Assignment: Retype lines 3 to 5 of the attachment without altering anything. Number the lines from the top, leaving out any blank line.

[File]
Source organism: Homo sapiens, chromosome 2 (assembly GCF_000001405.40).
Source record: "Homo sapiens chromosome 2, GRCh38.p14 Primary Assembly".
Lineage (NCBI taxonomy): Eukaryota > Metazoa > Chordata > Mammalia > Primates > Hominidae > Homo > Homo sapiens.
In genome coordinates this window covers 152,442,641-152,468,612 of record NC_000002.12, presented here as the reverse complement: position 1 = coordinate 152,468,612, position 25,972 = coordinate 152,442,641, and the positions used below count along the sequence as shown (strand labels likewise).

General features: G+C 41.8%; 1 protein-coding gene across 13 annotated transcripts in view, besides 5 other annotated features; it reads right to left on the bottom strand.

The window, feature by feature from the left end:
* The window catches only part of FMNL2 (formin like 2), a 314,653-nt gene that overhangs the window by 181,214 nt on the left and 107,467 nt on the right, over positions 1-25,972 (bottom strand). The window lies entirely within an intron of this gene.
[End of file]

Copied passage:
Lineage (NCBI taxonomy): Eukaryota > Metazoa > Chordata > Mammalia > Primates > Hominidae > Homo > Homo sapiens.
In genome coordinates this window covers 152,442,641-152,468,612 of record NC_000002.12, presented here as the reverse complement: position 1 = coordinate 152,468,612, position 25,972 = coordinate 152,442,641, and the positions used below count along the sequence as shown (strand labels likewise).

General features: G+C 41.8%; 1 protein-coding gene across 13 annotated transcripts in view, besides 5 other annotated features; it reads right to left on the bottom strand.